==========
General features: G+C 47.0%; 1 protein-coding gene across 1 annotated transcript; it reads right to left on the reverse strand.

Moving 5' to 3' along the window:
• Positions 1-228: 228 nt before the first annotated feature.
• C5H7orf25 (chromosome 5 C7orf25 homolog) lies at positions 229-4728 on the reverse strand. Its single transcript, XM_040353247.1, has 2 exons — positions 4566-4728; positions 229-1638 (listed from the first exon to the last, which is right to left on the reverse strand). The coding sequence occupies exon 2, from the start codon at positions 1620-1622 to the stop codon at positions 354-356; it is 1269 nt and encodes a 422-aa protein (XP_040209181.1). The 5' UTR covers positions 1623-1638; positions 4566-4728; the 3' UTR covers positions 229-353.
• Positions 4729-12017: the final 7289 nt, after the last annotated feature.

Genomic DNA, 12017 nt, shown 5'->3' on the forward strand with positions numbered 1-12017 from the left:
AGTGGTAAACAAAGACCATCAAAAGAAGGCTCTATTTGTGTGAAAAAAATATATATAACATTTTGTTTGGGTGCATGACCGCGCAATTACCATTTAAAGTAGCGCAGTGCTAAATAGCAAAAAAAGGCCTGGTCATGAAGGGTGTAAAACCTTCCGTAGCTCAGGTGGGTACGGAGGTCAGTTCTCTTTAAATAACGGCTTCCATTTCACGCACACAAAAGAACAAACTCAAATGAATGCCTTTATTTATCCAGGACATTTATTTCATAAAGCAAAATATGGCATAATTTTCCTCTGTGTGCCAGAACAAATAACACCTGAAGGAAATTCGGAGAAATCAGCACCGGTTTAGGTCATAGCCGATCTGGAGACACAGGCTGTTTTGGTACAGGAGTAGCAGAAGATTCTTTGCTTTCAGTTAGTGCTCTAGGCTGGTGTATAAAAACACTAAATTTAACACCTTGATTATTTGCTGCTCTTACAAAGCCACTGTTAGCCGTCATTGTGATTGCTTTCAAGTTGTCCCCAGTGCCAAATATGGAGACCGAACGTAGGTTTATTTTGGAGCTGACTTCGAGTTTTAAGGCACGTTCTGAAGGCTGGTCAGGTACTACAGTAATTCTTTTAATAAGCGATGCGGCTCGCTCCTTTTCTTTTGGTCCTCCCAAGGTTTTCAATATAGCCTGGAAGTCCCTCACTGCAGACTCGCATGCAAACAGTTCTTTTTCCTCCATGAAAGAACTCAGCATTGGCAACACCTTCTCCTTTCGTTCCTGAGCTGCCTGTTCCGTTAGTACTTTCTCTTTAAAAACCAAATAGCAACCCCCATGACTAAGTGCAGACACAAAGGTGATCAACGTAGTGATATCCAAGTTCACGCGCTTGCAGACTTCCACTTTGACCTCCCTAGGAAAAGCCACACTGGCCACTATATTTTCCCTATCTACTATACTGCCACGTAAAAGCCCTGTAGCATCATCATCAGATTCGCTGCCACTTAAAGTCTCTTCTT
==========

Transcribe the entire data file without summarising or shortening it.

General features: G+C 47.0%; 1 protein-coding gene across 1 annotated transcript; it reads right to left on the reverse strand.

Moving 5' to 3' along the window:
• Positions 1-228: 228 nt before the first annotated feature.
• C5H7orf25 (chromosome 5 C7orf25 homolog) lies at positions 229-4728 on the reverse strand. Its single transcript, XM_040353247.1, has 2 exons — positions 4566-4728; positions 229-1638 (listed from the first exon to the last, which is right to left on the reverse strand). The coding sequence occupies exon 2, from the start codon at positions 1620-1622 to the stop codon at positions 354-356; it is 1269 nt and encodes a 422-aa protein (XP_040209181.1). The 5' UTR covers positions 1623-1638; positions 4566-4728; the 3' UTR covers positions 229-353.
• Positions 4729-12017: the final 7289 nt, after the last annotated feature.

Genomic DNA, 12017 nt, shown 5'->3' on the forward strand with positions numbered 1-12017 from the left:
AGTGGTAAACAAAGACCATCAAAAGAAGGCTCTATTTGTGTGAAAAAAATATATATAACATTTTGTTTGGGTGCATGACCGCGCAATTACCATTTAAAGTAGCGCAGTGCTAAATAGCAAAAAAAGGCCTGGTCATGAAGGGTGTAAAACCTTCCGTAGCTCAGGTGGGTACGGAGGTCAGTTCTCTTTAAATAACGGCTTCCATTTCACGCACACAAAAGAACAAACTCAAATGAATGCCTTTATTTATCCAGGACATTTATTTCATAAAGCAAAATATGGCATAATTTTCCTCTGTGTGCCAGAACAAATAACACCTGAAGGAAATTCGGAGAAATCAGCACCGGTTTAGGTCATAGCCGATCTGGAGACACAGGCTGTTTTGGTACAGGAGTAGCAGAAGATTCTTTGCTTTCAGTTAGTGCTCTAGGCTGGTGTATAAAAACACTAAATTTAACACCTTGATTATTTGCTGCTCTTACAAAGCCACTGTTAGCCGTCATTGTGATTGCTTTCAAGTTGTCCCCAGTGCCAAATATGGAGACCGAACGTAGGTTTATTTTGGAGCTGACTTCGAGTTTTAAGGCACGTTCTGAAGGCTGGTCAGGTACTACAGTAATTCTTTTAATAAGCGATGCGGCTCGCTCCTTTTCTTTTGGTCCTCCCAAGGTTTTCAATATAGCCTGGAAGTCCCTCACTGCAGACTCGCATGCAAACAGTTCTTTTTCCTCCATGAAAGAACTCAGCATTGGCAACACCTTCTCCTTTCGTTCCTGAGCTGCCTGTTCCGTTAGTACTTTCTCTTTAAAAACCAAATAGCAACCCCCATGACTAAGTGCAGACACAAAGGTGATCAACGTAGTGATATCCAAGTTCACGCGCTTGCAGACTTCCACTTTGACCTCCCTAGGAAAAGCCACACTGGCCACTATATTTTCCCTATCTACTATACTGCCACGTAAAAGCCCTGTAGCATCATCATCAGATTCGCTGCCACTTAAAGTCTCTTCTT